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Google DeepMind's Artificial Intelligence Just Got A Lot Smarter

It can now learn from its memories.

18/10/2016 14:51 | Updated 18 October 2016

Google DeepMind’s artificial intelligence (AI) was already pretty smart, but it just got a whole lot smarter.

When its Alpha Go programme beat world-class Go players earlier this year, it did so by studying millions of Go moves and predicting its rivals’ responses.

But its memory was still pretty limited in comparison with a normal computer’s.

Google’s researchers have now made it even smarter by marrying the brain-like processor known as a neural network with an external memory.

“These models [...] can learn from examples like neural networks, but they can also store complex data like computers,” DeepMind researchers explained.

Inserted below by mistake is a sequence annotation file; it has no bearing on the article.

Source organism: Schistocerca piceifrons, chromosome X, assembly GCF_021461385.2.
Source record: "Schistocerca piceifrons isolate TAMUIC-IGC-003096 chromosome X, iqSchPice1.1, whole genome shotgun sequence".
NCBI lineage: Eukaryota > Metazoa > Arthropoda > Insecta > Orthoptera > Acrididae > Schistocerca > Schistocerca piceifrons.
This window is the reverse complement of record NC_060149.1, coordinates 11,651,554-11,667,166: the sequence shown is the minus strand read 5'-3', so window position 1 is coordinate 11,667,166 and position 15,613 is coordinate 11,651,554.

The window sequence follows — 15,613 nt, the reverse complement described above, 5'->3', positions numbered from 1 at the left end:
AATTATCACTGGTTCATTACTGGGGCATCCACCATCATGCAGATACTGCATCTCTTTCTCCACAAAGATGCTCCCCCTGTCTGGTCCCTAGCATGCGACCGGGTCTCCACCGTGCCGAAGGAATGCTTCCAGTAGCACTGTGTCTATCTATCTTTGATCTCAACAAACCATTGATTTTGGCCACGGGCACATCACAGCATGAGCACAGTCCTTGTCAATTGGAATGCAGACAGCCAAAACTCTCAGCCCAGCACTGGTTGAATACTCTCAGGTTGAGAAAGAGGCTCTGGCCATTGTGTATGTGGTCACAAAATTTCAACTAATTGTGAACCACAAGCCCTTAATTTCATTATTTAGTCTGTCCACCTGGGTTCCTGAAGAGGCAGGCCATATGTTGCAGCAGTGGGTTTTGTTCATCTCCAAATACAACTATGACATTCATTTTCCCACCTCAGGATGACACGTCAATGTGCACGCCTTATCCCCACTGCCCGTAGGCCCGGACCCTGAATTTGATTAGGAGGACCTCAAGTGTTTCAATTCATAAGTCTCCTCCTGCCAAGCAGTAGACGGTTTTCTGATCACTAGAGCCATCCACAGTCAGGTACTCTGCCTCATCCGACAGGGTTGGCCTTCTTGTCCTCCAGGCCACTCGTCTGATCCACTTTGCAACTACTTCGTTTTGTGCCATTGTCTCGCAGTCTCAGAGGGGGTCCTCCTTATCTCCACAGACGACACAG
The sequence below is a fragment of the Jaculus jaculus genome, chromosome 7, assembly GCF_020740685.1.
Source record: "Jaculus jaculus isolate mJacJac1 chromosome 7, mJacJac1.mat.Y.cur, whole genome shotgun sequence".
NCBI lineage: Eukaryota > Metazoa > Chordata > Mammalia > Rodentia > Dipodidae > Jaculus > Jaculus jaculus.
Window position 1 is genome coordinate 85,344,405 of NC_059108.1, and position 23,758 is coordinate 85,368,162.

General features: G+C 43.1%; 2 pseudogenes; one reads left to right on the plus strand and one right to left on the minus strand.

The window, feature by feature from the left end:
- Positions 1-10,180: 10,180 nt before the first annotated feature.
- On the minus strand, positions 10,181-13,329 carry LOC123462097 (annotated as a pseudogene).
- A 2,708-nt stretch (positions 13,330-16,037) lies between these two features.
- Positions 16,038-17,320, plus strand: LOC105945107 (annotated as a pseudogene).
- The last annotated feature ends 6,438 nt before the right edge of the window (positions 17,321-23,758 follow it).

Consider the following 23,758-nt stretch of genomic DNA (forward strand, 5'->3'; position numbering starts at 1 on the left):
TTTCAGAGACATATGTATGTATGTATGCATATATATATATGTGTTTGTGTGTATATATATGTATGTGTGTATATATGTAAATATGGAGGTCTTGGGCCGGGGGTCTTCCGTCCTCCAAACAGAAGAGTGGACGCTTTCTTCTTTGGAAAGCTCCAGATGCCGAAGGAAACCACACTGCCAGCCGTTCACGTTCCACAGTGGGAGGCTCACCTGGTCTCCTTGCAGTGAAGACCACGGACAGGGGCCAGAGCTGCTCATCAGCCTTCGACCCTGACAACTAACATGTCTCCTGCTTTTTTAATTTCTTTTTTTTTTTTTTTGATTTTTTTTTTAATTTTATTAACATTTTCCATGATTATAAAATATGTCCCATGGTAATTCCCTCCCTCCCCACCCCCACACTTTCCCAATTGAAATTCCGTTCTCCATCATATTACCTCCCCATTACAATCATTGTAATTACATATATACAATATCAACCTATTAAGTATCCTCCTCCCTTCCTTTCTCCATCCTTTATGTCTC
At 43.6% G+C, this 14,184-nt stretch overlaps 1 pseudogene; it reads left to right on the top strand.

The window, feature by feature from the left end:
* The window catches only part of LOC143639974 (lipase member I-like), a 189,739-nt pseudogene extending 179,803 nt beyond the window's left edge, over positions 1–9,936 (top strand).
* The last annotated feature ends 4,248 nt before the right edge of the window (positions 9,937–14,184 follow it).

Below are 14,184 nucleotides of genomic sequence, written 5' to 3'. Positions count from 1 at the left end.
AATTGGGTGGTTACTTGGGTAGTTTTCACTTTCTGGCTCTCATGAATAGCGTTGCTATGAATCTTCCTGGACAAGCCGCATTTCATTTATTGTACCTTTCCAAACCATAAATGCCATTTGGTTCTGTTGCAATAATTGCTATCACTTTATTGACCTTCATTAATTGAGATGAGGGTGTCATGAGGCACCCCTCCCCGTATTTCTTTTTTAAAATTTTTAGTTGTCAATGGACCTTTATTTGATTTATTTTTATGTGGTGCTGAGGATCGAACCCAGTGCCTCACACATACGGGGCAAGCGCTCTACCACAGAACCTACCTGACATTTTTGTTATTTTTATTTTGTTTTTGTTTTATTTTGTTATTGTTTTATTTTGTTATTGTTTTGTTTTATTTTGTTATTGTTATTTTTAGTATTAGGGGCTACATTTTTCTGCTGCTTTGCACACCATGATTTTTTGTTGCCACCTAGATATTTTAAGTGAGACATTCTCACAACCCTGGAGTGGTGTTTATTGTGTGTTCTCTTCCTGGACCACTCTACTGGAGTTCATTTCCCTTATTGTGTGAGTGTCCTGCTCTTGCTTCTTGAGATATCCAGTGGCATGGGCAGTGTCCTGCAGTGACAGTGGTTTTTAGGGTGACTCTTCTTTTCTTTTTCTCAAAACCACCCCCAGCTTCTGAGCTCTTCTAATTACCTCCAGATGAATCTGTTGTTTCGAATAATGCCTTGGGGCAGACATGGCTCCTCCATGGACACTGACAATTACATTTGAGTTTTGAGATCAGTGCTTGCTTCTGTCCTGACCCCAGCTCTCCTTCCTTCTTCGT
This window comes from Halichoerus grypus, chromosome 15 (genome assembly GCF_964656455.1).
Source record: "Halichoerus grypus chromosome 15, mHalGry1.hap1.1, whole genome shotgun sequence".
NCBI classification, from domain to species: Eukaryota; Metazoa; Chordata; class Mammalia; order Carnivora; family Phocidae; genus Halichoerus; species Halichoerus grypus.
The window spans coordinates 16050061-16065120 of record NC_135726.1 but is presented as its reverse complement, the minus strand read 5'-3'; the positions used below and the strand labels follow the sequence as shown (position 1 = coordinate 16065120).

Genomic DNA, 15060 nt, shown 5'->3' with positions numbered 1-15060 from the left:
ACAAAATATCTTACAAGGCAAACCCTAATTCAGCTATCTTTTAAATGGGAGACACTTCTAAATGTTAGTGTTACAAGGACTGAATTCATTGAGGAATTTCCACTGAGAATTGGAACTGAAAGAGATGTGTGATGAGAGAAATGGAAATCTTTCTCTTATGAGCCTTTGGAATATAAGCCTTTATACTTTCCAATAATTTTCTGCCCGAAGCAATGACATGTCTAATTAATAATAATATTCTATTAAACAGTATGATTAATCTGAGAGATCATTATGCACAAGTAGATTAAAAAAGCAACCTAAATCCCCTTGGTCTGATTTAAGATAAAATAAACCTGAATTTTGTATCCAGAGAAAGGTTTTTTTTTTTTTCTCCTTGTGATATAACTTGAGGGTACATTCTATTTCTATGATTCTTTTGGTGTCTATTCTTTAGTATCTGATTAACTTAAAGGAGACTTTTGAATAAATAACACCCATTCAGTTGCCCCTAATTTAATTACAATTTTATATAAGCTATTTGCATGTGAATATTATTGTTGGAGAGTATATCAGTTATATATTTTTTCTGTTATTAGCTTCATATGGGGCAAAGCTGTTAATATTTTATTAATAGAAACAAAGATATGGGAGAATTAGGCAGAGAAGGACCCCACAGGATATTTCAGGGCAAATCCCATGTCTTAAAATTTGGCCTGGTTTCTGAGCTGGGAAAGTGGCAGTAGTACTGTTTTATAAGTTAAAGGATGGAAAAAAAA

Kim Hong-Ji / Reuters

The new system, a Differential Neural Computer (DNC), will be able to draw on everything it’s ever learned, helping it tackle even more complicated tasks.

DeepMind researchers used a couple of fairly simple examples to explain how the DNC is able to navigate around its own memory.

In a short video, researchers show the DNC registering the different relationships in a family tree.

The DNC can deduce, for example, that Freya’s maternal great uncle is Fergus by connecting the dots between different relations.

In a DeepMind blog, researchers Alexander Graves and Greg Wayne said that the DNC provides a new way for scientists to think about the brain:

“The question of how human memory works is ancient and our understanding still developing.

“We hope that DNCs provide both a new tool for computer science and a new metaphor for cognitive science and neuroscience: here is a learning machine that, without prior programming, can organise information into connected facts and use those facts to solve problems.”

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